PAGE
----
Patient Solidarity Day heightens the campaign against falsified medicines by “Fight the Fakes”
By "Fight the Fakes"
One in ten medical products circulating in low- and middle-income countries is either substandard or falsified, according to latest WHO figures. It is estimated that somewhere between 72,000 and 169,000 children may die each year from pneumonia due to substandard and falsified antibiotics. But how many patients across the world really know and understand the enormous public health threat of falsified medicines?
The theme for this year’s Patient Solidarity Day of patient empowerment through knowledge resonated strongly with Fight the Fakes campaign. Supported by 35 organizations worldwide, including professional associations, NGOs and academia, Fight the Fakes gives a voice to those who have been impacted by falsified medicines and shares the stories of those working to put a stop to this public health threat. Awareness raising and global patient empowerment are at the heart of what we do. Addressing falsified medicines requires general education and knowledge of the dangers. Everyone should have the tools and sufficient education on what they can do if they suspect a medicine to be falsified and how to challenge policymakers to prioritize and act on this important issue. Fight the Fakes social media and website act as a hub of knowledge and tools to empower patients across the globe.
So, what is a falsified medicine and why should you care?
Falsified medicines may contain no active ingredient, the wrong active ingredient or the wrong amount of active ingredient. More often than not, they are produced in poor or unhygienic conditions by unqualified people. Moreover, they are difficult to detect as they are usually designed to appear identical to the genuine product.
The best outcome for patients exposed to fake medicines is that the medicine simply doesn’t work, and it is money wasted. But it can be much worse. Fake drugs can contain poisonous substances that worsen a patient’s condition or even result in death or disability. Fake medicines also contribute to anti-microbial resistance, which has led to drug resistant malaria and tuberculosis. If we don’t take a stand against fake medicines, we will never be able to wipe-out malaria or other life threatening yet treatable conditions.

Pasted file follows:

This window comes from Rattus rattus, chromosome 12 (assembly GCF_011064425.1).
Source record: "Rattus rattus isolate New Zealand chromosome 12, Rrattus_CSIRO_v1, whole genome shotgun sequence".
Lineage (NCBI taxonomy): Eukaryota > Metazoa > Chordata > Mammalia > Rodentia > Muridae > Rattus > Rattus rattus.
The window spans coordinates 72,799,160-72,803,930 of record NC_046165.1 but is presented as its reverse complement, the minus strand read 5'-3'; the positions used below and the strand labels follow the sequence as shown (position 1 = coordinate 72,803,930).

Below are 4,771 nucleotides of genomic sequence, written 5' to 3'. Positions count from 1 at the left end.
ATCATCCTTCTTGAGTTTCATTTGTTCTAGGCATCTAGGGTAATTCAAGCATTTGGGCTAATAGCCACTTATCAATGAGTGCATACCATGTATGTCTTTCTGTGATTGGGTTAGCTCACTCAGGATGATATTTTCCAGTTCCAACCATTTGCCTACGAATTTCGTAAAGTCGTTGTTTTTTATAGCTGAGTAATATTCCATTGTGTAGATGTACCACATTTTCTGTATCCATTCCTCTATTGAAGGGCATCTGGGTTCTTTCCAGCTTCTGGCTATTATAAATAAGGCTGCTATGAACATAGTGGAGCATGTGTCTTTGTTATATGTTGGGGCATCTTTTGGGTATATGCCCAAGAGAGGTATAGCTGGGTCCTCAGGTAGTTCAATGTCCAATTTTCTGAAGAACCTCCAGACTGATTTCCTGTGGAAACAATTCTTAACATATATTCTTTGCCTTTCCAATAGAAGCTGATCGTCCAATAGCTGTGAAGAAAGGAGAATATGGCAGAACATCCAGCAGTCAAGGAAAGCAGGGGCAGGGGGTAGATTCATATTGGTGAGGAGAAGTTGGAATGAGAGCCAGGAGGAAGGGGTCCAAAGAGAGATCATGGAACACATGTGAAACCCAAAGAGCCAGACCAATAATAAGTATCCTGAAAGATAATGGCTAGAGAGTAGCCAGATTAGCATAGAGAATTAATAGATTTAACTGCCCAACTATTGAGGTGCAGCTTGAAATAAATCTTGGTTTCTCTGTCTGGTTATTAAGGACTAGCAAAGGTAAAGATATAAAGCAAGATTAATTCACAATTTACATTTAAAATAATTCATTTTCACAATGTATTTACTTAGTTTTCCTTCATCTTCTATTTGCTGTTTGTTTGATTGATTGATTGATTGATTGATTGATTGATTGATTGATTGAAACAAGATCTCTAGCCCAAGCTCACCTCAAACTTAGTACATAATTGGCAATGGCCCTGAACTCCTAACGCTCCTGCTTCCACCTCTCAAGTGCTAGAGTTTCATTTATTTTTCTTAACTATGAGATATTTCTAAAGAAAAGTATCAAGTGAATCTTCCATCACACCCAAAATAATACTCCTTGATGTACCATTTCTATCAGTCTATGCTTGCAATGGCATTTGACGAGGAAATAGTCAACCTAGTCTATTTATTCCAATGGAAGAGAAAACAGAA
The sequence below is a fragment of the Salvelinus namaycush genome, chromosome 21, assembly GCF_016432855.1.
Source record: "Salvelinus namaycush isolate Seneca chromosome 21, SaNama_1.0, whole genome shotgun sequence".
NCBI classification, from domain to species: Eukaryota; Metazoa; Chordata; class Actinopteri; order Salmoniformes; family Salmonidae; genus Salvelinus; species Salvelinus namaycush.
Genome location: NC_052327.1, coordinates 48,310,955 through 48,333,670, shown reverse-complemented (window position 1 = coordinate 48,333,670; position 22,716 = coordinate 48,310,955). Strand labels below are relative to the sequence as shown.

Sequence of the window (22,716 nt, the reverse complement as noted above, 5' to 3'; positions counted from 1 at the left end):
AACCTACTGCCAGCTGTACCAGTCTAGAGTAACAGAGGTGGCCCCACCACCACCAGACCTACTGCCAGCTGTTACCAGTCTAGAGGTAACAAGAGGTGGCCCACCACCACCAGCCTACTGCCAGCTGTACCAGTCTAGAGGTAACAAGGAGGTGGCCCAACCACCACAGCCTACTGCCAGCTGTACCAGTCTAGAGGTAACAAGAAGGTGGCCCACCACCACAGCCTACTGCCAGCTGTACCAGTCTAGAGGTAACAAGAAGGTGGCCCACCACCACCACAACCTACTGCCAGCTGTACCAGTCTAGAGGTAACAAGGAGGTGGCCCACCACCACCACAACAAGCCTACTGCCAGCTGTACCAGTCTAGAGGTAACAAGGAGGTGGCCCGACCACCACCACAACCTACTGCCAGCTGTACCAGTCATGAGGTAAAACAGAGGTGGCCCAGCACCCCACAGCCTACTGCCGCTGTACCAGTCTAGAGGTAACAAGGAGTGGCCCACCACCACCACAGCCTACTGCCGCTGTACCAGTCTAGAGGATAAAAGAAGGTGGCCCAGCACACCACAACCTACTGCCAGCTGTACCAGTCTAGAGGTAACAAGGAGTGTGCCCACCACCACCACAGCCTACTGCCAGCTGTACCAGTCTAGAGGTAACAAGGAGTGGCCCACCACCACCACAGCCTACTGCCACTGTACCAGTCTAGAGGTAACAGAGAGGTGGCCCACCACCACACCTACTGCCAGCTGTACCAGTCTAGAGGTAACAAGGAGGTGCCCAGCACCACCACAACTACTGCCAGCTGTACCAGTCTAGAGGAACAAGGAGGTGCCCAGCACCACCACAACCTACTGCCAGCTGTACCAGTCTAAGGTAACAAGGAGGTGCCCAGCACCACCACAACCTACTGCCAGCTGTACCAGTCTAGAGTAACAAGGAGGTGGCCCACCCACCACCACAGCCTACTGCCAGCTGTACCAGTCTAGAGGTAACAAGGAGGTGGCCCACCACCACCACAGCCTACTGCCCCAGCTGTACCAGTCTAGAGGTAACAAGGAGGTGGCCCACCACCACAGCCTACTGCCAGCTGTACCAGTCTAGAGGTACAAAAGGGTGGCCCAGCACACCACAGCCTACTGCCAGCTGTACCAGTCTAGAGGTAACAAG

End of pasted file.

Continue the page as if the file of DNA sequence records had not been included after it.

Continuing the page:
Nearly any type of pharmaceutical product can be and has been falsified: whether 'lifestyle' medicines, including erectile dysfunction and weight loss medicines, or lifesaving medicines such as those used to treat malaria, tuberculosis, HIV/AIDS and other life-threatening conditions. Manufacturers of fake medicines do not discriminate. Fake medicines can be both long established and recently marketed medicines, both branded and generic, and both domestically manufactured and imported.
Patient exposure to falsified medication is a chronic public health issue that results in delayed care, disease progression, increased mortality and antimicrobial resistance. It also contributes to distrust of government, health care systems, and health care professionals. In short, it is a crime against patients. Every patient has the right to receive medications that are safe, effective, and legitimate. Falsified medicines know no borders, they can impact anyone, anywhere.
To combat this issue, we encourage increasing awareness to patients and stakeholders and elevating the seriousness to the World Health Organisation. We are building a global movement of organizations and individuals who will shine a light on the negative impact that fake medicines have on people around the globe and educate and empower the public. Fake medicines are everybody’s business.
Do you want to join the fight and lend your support to the campaign? Are you interested in becoming a partner? Do you have a story to tell? Contact us at firstname.lastname@example.org